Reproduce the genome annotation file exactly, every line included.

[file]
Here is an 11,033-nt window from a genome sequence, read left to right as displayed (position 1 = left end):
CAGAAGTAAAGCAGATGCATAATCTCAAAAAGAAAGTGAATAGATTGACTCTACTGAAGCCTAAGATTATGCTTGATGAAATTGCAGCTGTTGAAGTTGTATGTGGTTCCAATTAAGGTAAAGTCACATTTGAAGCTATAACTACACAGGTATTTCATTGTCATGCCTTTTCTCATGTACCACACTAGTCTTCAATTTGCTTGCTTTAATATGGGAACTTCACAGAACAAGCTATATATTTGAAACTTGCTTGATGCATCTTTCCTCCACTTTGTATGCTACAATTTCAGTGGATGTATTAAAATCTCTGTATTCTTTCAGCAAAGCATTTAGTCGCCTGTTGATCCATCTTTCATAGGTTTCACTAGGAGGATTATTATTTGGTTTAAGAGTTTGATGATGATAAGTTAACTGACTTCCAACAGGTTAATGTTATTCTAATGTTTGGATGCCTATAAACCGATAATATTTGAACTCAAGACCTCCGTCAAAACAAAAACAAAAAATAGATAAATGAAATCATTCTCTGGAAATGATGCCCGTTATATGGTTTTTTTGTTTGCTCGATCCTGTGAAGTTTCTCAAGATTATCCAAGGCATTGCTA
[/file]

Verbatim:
Here is an 11,033-nt window from a genome sequence, read left to right as displayed (position 1 = left end):
CAGAAGTAAAGCAGATGCATAATCTCAAAAAGAAAGTGAATAGATTGACTCTACTGAAGCCTAAGATTATGCTTGATGAAATTGCAGCTGTTGAAGTTGTATGTGGTTCCAATTAAGGTAAAGTCACATTTGAAGCTATAACTACACAGGTATTTCATTGTCATGCCTTTTCTCATGTACCACACTAGTCTTCAATTTGCTTGCTTTAATATGGGAACTTCACAGAACAAGCTATATATTTGAAACTTGCTTGATGCATCTTTCCTCCACTTTGTATGCTACAATTTCAGTGGATGTATTAAAATCTCTGTATTCTTTCAGCAAAGCATTTAGTCGCCTGTTGATCCATCTTTCATAGGTTTCACTAGGAGGATTATTATTTGGTTTAAGAGTTTGATGATGATAAGTTAACTGACTTCCAACAGGTTAATGTTATTCTAATGTTTGGATGCCTATAAACCGATAATATTTGAACTCAAGACCTCCGTCAAAACAAAAACAAAAAATAGATAAATGAAATCATTCTCTGGAAATGATGCCCGTTATATGGTTTTTTTGTTTGCTCGATCCTGTGAAGTTTCTCAAGATTATCCAAGGCATTGCTA